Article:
(Andy Synn presents three bite-sized morsels of brutality that you may have missed this month)
After my spectacular failure at keeping up with the various short-form releases which came out last year (ultimately having to relegate my coverage to most of the EPs, splits, etc, from 2022 to the end of year round-up instead) I made a vow to myself to stay more on top of things this year.
Obviously this hasn’t happened but… here’s three you may have missed from February that I didn’t want to wait until December to write about!
CROWN OF MADNESS – ELEMENTAL BINDING
While genre terms can be a very useful tool, there are times where they fall short.
Case in point, Crown of Madness could be (and have been, by various outlets) described as “Technical”, “Melodic”, “Dissonant”, and “Progressive” Death Metal… and while it’s not impossible for any band to cover all these bases by any means (in fact, I’d go so far as to say that CoM do a fantastic job at finding and riding the through line between all these different sub-genres with aplomb) describing them as “Progressive Melodic Dissonant Technical Death Metal” isn’t really helpful (and is one hell of a mouthful).
Perhaps a few pointers and comparisons would be more useful instead? For example, opener “Immortal Eyes” hits a sweet spot right between Arsis and Inanimate Existence, albeit with a slightly harder, and significantly darker, edge, while “A Wrenching Nostalgia” fuses the fluid dissonance of Ulcerate, Karmacipher, etc, with the bombastic bounce ‘n’ blast of Allegaeon,
And then, to complicate matters further, “Roots, Limbs and Sky” adds a healthy dose of “Blackened” intensity to the band’s already heavy-laden grab-bag of genre elements, only for “Vile Sun” to then switch things to a more “Post-” or “Atmospheric” Death Metal track.
But, somehow, Elemental Binding, still holds together, despite covering an awful lot of ground, and it’s to the duo’s credit that they’ve woven all these influences and inspirations together into such a cohesive whole.
TORN IN HALF – CRAWLING FROM THE ABYSS
The second EP from Boston brutalisers Torn in Half is five tracks of disgusting(ly good) Death Metal, each one absolutely dripping with slime in all the right places, but sharp enough to cut through the grime when needed, all topped off with some of the most brutish and bowel-loosening vocals you’re likely to have heard this year.
The riffs are, as you’ll quickly discover, absolutely massive, possessing a palpable sense of weight that makes the whole EP seem to get physically heavier as it goes on, while also being liberally laced with nasty hooks and just the right amount of dirty melody.
And then there’s the drums, which show off both some eye-opening speed (such as during the monstrous “Tomb Juice”) and a knack for gruesome groove (neck-wrecking closer “Comfort of a Coffin”) as well as an impressive ability to shift gear and accelerate, or decelerate (the gut-churning climax to “Dead or Severely Injured” being a prime example), on a dime.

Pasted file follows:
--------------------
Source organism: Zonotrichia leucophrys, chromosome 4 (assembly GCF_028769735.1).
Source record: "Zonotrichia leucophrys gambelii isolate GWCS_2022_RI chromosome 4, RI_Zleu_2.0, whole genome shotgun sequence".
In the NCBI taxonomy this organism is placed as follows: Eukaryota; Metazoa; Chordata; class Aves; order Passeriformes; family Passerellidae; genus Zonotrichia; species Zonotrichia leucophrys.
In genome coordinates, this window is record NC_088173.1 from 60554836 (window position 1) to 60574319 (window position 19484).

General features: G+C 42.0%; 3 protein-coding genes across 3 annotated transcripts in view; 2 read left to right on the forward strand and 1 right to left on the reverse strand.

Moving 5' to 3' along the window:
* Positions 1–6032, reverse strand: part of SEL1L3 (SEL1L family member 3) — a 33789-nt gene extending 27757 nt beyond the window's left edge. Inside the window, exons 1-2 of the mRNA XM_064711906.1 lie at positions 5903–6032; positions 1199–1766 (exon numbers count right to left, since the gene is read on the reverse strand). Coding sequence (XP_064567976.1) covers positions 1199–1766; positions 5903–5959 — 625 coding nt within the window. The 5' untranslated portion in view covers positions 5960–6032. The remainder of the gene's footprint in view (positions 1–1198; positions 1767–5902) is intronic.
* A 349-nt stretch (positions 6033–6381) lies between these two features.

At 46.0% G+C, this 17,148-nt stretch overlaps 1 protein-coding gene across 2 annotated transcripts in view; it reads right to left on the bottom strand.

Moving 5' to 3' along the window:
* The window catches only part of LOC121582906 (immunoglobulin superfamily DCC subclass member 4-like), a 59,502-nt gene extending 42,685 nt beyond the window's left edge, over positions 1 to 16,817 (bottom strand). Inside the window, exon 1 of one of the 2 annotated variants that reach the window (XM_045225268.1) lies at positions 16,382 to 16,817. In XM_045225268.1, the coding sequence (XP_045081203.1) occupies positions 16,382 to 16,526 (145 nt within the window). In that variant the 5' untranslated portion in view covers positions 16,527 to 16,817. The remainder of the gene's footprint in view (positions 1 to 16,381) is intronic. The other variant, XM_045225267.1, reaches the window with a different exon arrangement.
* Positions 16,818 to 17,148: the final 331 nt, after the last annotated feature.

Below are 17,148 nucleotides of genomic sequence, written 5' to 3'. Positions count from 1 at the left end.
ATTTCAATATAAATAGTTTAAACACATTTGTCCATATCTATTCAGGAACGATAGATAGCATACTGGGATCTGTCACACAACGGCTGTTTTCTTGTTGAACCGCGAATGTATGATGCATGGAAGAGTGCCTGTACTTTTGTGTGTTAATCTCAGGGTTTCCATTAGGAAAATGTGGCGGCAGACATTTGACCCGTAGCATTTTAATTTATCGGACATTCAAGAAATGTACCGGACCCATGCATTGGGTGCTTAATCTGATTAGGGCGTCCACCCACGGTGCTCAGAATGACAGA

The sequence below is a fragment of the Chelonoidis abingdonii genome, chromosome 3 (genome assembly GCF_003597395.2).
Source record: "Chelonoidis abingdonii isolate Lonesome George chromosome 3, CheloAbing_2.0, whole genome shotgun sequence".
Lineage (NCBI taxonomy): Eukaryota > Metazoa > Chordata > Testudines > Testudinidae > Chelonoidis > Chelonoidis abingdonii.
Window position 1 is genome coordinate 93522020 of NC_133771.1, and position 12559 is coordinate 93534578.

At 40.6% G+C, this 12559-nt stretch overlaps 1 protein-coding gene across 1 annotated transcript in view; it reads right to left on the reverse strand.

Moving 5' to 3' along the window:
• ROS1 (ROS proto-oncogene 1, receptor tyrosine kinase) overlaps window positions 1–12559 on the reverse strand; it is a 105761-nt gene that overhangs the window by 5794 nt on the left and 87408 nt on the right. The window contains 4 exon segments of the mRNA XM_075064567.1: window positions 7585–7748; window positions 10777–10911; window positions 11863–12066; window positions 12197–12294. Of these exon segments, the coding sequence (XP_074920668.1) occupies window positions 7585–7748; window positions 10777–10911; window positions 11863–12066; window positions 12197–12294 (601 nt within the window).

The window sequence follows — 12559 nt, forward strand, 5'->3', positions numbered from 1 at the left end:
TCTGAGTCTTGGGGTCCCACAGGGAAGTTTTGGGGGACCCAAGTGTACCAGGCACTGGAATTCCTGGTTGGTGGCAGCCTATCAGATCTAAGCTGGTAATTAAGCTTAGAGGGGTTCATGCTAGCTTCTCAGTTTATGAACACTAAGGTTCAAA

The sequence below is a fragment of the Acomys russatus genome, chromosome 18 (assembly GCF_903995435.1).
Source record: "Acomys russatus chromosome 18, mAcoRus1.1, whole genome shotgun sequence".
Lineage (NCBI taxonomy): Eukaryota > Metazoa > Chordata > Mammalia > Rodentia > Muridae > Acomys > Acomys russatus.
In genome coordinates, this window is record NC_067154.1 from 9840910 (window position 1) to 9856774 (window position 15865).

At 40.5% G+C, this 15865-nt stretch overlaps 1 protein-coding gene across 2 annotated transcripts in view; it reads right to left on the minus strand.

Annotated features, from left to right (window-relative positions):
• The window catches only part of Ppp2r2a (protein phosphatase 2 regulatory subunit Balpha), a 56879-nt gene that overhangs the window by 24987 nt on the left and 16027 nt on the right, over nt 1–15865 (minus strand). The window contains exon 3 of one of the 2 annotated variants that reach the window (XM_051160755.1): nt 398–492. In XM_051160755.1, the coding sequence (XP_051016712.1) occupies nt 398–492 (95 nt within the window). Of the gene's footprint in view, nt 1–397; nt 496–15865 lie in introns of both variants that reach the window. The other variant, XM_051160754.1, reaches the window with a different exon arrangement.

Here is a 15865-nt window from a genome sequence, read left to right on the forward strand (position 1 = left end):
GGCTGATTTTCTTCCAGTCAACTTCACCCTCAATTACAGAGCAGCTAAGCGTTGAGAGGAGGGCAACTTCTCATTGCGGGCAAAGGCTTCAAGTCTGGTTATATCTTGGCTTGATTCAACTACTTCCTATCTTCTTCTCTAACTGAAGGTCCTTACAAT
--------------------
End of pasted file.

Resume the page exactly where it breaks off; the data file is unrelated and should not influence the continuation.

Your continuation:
Perhaps the most disgusting thing about this EP, however, is the fact that it’s not being talked about in the same breath as many of the bigger and more (over-)hyped bands in the current phase of the never-ending Death Metal revival – Undeath, 200 Stab Wounds, Frozen Soul, etc – because they definitely deserve to be.
VAMPIRE SQUID – PLASMIC
Brutal Progressive Math Tech Death-Grinders Vampire Squid are another band who have, over the years, covered so much ground it’s made them hard to pin down (though I tried my best in this edition of The Synn Report).
Hell, the band openly admitted to this in the lead up to Plasmic, stating that – this time around – they’d opted to streamline and simplify their sound (a relative term, as you’re about to find out) for the foreseeable future, with the four tracks which make up this EP being our first glimpse at the next phase of the band’s (d)evolution.
While still showing off some twisted, finger-rupturing riffs across the course of this EP, the band’s latest batch of sonic savagery leans much much harder on the “Brutal” and “Grind” sides of their sound, sacrificing the more outlandish and unpredictable parts of their previous output in favour of an uglier, heavier, and arguably even more aggressive approach more closely aligned with the likes of Skinless, Benighted, and Aborted at their most feral and unforgiving.
There’s still a few flashes of their usual strangeness here and there – both in some of the odd note patterns that flitter through “Wormholes Collide” and the eerie pseudo-symphonics which surface during “Lurking Mystic” – but for the most part the band’s newfound focus on churning out some of the chunkiest, chuggiest, ugliest Death Metal of their career seems to have given them a whole new lease on life.
The Vampire Squid one is fire.